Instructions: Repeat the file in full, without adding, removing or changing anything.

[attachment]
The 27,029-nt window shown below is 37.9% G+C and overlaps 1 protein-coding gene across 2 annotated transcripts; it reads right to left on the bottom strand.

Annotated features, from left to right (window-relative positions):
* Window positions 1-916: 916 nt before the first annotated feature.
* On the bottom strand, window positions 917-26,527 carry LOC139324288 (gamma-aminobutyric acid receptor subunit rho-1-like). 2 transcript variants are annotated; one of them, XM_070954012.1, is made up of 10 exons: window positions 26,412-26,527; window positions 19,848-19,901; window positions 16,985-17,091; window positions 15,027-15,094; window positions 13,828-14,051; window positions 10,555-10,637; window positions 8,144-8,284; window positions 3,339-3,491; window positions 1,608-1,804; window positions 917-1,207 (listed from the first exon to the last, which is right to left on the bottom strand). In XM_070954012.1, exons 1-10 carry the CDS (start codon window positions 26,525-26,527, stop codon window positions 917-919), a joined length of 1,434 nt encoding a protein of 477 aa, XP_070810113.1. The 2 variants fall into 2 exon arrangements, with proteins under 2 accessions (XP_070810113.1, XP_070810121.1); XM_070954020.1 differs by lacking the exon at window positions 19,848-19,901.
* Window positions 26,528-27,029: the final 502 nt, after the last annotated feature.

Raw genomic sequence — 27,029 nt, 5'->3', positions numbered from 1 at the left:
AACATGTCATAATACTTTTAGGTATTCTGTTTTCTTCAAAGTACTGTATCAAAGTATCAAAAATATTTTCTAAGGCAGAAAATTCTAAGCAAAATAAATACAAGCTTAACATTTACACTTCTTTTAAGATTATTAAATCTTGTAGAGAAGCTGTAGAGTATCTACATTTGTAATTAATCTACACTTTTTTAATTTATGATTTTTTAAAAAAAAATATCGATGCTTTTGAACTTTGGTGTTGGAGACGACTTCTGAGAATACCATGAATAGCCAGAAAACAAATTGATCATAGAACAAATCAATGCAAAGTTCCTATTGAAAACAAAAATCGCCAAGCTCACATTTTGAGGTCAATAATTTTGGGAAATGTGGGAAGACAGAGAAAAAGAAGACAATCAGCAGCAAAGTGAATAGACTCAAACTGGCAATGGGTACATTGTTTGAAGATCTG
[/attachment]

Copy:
The 27,029-nt window shown below is 37.9% G+C and overlaps 1 protein-coding gene across 2 annotated transcripts; it reads right to left on the bottom strand.

Annotated features, from left to right (window-relative positions):
* Window positions 1-916: 916 nt before the first annotated feature.
* On the bottom strand, window positions 917-26,527 carry LOC139324288 (gamma-aminobutyric acid receptor subunit rho-1-like). 2 transcript variants are annotated; one of them, XM_070954012.1, is made up of 10 exons: window positions 26,412-26,527; window positions 19,848-19,901; window positions 16,985-17,091; window positions 15,027-15,094; window positions 13,828-14,051; window positions 10,555-10,637; window positions 8,144-8,284; window positions 3,339-3,491; window positions 1,608-1,804; window positions 917-1,207 (listed from the first exon to the last, which is right to left on the bottom strand). In XM_070954012.1, exons 1-10 carry the CDS (start codon window positions 26,525-26,527, stop codon window positions 917-919), a joined length of 1,434 nt encoding a protein of 477 aa, XP_070810113.1. The 2 variants fall into 2 exon arrangements, with proteins under 2 accessions (XP_070810113.1, XP_070810121.1); XM_070954020.1 differs by lacking the exon at window positions 19,848-19,901.
* Window positions 26,528-27,029: the final 502 nt, after the last annotated feature.

Raw genomic sequence — 27,029 nt, 5'->3', positions numbered from 1 at the left:
AACATGTCATAATACTTTTAGGTATTCTGTTTTCTTCAAAGTACTGTATCAAAGTATCAAAAATATTTTCTAAGGCAGAAAATTCTAAGCAAAATAAATACAAGCTTAACATTTACACTTCTTTTAAGATTATTAAATCTTGTAGAGAAGCTGTAGAGTATCTACATTTGTAATTAATCTACACTTTTTTAATTTATGATTTTTTAAAAAAAAATATCGATGCTTTTGAACTTTGGTGTTGGAGACGACTTCTGAGAATACCATGAATAGCCAGAAAACAAATTGATCATAGAACAAATCAATGCAAAGTTCCTATTGAAAACAAAAATCGCCAAGCTCACATTTTGAGGTCAATAATTTTGGGAAATGTGGGAAGACAGAGAAAAAGAAGACAATCAGCAGCAAAGTGAATAGACTCAAACTGGCAATGGGTACATTGTTTGAAGATCTG